A 12-foot-wide painting that has graced the lobby of Gladstone Institutes’ building since its opening may soon play a very different role, providing expanded support for future generations of young scientists.
Painted by renowned Northern California artist Wayne Thiebaud, City Views depicts the San Francisco cityscape across three panels in a format known as a triptych—believed to be the only one produced by the artist, who died in 2021 at the age of 101. Beyond his artistic work, Thiebaud was also a teacher, with a long career at the University of California, Davis.
Gladstone has decided to sell the painting and leverage the proceeds to create an enduring fund, similar to an endowment, that will support its postdoctoral scholars for years to come. City Views will be auctioned by Christie’s Auction House, which estimates the work could bring between $10 million and $15 million for the new fund.
“Mr. Thiebaud placed great value on teaching and mentoring, with many of his mentees going on to become influential American artists themselves,” says Gladstone President Deepak Srivastava, MD. “To honor that legacy, proceeds from the sale will help support our postdocs along their journey to becoming leaders in biomedical science.”
The Thiebaud painting, with its vertical streets rising toward the sky symbolizing Gladstone’s drive and pursuit of bold ideas, will make room for a new piece of artwork, providing a large and high-visibility space to spotlight the work of an up-and-coming local artist. Just as Gladstone is committed to recruiting top scientists from groups that have not been historically well represented in research, it may also commission its next public art from groups that have not always been well represented in the artistic world.
“We have a commitment to participate in public art, and while we will miss seeing City Views in our building, we’re excited by the possibility of providing a platform in our lobby for a new artist to showcase their work,” says Robert Obana, MBA, Gladstone’s chief operating officer.
Thiebaud, who began painting San Francisco scenes in the 1970s, is known for boldly colorful depictions of ordinary objects such as cupcakes, ice cream cones, lipsticks, pies, and even pinball machines—as well as human figures and landscapes. Among the touches in City Views are representations of the cupcakes that he often incorporated into his work; in this case, they are part of bushes beside the roadways. Another playful component is a tie, included as part of a highway median.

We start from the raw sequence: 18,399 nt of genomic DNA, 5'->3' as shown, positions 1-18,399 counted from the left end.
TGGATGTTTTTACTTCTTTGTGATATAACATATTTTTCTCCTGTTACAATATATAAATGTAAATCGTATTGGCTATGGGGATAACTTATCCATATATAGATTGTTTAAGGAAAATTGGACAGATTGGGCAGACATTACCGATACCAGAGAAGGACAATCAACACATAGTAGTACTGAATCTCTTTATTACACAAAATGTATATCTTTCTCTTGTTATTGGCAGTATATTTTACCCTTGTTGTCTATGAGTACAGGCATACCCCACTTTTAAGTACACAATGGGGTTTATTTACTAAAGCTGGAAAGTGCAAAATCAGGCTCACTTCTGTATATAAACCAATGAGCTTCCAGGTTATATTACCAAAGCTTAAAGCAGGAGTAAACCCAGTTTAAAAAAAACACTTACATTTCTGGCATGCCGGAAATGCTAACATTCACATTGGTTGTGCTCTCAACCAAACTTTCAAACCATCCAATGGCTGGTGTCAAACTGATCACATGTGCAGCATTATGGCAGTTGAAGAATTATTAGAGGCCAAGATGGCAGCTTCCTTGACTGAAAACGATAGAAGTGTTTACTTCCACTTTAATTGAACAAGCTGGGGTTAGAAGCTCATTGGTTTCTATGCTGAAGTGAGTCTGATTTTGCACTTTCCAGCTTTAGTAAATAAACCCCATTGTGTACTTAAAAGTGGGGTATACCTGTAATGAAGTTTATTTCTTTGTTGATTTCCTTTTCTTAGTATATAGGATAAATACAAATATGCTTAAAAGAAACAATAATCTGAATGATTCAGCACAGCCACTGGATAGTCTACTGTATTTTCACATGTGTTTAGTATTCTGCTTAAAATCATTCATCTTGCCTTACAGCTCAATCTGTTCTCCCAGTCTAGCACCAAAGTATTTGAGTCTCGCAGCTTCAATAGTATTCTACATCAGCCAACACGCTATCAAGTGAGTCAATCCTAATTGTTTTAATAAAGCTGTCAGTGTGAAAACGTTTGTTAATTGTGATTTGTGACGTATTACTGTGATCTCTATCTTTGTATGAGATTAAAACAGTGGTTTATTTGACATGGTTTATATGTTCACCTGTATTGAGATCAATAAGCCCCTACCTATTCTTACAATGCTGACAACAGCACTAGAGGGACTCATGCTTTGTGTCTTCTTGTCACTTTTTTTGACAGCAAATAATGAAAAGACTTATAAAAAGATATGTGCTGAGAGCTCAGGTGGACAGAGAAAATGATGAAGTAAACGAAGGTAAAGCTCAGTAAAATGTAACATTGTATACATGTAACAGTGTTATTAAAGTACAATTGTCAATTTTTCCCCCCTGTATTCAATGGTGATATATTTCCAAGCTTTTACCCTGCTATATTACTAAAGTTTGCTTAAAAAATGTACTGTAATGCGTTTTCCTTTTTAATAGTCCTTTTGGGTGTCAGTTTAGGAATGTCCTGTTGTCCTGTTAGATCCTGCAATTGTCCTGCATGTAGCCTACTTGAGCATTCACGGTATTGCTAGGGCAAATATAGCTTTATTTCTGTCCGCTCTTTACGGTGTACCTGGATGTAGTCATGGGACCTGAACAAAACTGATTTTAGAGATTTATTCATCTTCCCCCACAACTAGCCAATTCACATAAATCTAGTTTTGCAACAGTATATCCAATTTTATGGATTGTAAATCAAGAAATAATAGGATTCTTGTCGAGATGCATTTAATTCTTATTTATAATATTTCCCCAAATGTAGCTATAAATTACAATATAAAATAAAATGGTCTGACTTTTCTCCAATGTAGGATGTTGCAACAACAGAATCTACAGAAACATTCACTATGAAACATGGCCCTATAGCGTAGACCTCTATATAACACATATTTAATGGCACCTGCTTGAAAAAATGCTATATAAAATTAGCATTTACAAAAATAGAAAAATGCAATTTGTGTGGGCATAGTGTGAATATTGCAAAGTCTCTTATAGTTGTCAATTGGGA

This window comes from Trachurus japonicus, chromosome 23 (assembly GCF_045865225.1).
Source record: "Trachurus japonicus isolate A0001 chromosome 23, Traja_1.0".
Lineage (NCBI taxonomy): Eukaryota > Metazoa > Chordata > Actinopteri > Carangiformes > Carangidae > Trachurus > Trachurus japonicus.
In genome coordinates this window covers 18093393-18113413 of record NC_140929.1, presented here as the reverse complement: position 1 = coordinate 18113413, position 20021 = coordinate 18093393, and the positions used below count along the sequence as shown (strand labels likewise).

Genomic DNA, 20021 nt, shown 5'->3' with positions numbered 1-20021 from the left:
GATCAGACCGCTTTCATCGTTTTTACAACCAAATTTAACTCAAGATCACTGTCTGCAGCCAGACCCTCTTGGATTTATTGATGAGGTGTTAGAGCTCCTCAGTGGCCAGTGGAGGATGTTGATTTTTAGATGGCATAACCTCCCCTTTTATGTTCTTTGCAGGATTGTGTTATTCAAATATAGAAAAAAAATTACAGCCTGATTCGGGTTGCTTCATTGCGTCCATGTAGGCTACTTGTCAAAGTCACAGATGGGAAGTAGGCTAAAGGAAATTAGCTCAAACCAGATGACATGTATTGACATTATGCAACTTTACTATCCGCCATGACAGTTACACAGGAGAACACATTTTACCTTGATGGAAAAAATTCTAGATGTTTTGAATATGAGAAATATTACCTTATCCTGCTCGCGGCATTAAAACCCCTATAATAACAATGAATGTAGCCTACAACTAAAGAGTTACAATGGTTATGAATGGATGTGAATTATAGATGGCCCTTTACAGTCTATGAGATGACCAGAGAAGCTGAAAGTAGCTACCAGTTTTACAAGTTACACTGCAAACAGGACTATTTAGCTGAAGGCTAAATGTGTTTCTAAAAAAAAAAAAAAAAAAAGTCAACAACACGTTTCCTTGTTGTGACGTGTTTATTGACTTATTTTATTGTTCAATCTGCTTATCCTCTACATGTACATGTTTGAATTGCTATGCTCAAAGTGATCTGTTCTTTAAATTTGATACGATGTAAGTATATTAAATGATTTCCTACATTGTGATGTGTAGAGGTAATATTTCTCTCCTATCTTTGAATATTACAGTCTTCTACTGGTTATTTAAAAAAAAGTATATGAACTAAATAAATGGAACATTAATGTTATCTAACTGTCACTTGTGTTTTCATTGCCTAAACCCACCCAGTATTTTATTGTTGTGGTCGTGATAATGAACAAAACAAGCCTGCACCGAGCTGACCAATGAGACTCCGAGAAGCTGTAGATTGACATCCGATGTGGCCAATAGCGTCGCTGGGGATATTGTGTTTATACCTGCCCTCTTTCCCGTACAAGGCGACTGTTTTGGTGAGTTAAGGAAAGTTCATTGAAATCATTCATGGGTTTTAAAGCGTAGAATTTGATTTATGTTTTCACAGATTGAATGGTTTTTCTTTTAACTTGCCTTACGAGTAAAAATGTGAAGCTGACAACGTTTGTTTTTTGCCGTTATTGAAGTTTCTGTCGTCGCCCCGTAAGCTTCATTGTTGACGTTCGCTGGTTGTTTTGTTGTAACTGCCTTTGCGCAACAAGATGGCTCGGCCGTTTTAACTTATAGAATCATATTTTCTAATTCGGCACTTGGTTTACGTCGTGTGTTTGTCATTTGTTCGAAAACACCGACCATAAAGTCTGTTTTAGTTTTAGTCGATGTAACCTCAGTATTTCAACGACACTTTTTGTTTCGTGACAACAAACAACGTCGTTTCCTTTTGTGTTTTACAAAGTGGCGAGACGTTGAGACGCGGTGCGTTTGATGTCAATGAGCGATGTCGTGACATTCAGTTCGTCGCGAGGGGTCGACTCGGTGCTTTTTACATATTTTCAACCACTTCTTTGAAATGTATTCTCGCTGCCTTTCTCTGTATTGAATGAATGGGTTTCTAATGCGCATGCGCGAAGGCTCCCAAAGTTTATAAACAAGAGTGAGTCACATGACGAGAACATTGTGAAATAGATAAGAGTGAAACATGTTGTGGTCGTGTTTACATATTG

The work was commissioned specifically for Gladstone’s building in the Mission Bay neighborhood, which was built to bring together the organization’s institutes that had previously been housed in disparate locations within San Francisco General Hospital. Gladstone allowed the artist to pursue his own vision for a prominent space in the building’s lobby, which met a city requirement for public art in any new structures built in the neighborhood.
Thiebaud worked on the massive painting on and off for a year before it was installed for the building’s opening in 2004. But the artist only saw it hanging in the building for the first time when he made a visit to Gladstone in 2019.
“It’s a magnificent masterpiece,” says Senior Investigator Bob Mahley, MD, PhD, who was Gladstone’s president when the work was commissioned. “To me, that painting has always been Gladstone exemplified; we’re always reaching to the sky with the high standards of our science, and for me, that’s what Mr. Thiebaud painted.”
For Mahley, losing the painting will be bittersweet, but for a very worthwhile purpose.
“It’s to help support our mission of training future generations of scientists,” he says.
Young scientists are the lifeblood of any major research organization, and in the research fields that Gladstone pursues, they are critical for developing new approaches to understand and treat diseases.
At any given time, Gladstone has approximately a hundred postdoctoral scholars. Each will join after completing a graduate degree (PhD or MD) elsewhere, and will stay for approximately 4 or 5 years to work on their own research project, under the guidance of a Gladstone investigator. After completing their training, postdocs will move on to share their knowledge and expertise around the globe, often seeding new research groups themselves.
“They are incredible scientists, now working in our labs under a fellowship or scholarship,” says Obana. “We are able to attract talent from around the world to Gladstone, and this new fund will help young scientists make the economic jump to the San Francisco Bay Area.”
The specific mechanisms for how the fund’s proceeds will be used to support the postdocs haven’t yet been decided, and will depend on how much City Views brings in through the auction.
In the meantime, Srivastava hopes the attention given to Thiebaud’s work will help highlight the parallels between art and science.
“Art and science have so many commonalities,” says Srivastava. “As an artist, you start with a blank canvas and you discover through your art. With science, you have a hypothesis, but you also start with a blank slate. Through the process of discovery, you can prove and validate your hypothesis to confirm the science and create something meaningful for the world.”